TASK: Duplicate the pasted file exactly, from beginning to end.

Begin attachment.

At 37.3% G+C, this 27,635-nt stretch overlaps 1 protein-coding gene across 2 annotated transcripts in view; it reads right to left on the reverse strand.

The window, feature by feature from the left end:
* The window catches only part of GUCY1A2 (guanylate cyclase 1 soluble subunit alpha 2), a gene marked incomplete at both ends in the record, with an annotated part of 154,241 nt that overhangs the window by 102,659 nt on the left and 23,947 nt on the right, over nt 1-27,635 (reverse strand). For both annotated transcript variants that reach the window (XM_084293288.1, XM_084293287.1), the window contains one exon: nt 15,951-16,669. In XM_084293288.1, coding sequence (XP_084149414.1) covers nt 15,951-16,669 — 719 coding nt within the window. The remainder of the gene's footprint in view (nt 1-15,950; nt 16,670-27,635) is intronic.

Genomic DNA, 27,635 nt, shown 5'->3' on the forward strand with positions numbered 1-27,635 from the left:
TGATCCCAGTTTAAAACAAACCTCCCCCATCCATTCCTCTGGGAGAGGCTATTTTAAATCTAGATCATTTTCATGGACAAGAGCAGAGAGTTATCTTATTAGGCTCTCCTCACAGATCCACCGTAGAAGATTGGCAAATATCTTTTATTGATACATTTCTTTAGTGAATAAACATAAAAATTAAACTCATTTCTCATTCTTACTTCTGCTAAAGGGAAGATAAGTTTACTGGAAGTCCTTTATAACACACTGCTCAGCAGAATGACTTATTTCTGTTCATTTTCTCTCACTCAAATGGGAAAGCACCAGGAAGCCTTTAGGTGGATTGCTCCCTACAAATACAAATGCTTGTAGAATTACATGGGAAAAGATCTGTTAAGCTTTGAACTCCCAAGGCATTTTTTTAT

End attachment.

At 37.3% G+C, this 27,635-nt stretch overlaps 1 protein-coding gene across 2 annotated transcripts in view; it reads right to left on the reverse strand.

The window, feature by feature from the left end:
* The window catches only part of GUCY1A2 (guanylate cyclase 1 soluble subunit alpha 2), a gene marked incomplete at both ends in the record, with an annotated part of 154,241 nt that overhangs the window by 102,659 nt on the left and 23,947 nt on the right, over nt 1-27,635 (reverse strand). For both annotated transcript variants that reach the window (XM_084293288.1, XM_084293287.1), the window contains one exon: nt 15,951-16,669. In XM_084293288.1, coding sequence (XP_084149414.1) covers nt 15,951-16,669 — 719 coding nt within the window. The remainder of the gene's footprint in view (nt 1-15,950; nt 16,670-27,635) is intronic.

Genomic DNA, 27,635 nt, shown 5'->3' on the forward strand with positions numbered 1-27,635 from the left:
TGATCCCAGTTTAAAACAAACCTCCCCCATCCATTCCTCTGGGAGAGGCTATTTTAAATCTAGATCATTTTCATGGACAAGAGCAGAGAGTTATCTTATTAGGCTCTCCTCACAGATCCACCGTAGAAGATTGGCAAATATCTTTTATTGATACATTTCTTTAGTGAATAAACATAAAAATTAAACTCATTTCTCATTCTTACTTCTGCTAAAGGGAAGATAAGTTTACTGGAAGTCCTTTATAACACACTGCTCAGCAGAATGACTTATTTCTGTTCATTTTCTCTCACTCAAATGGGAAAGCACCAGGAAGCCTTTAGGTGGATTGCTCCCTACAAATACAAATGCTTGTAGAATTACATGGGAAAAGATCTGTTAAGCTTTGAACTCCCAAGGCATTTTTTTAT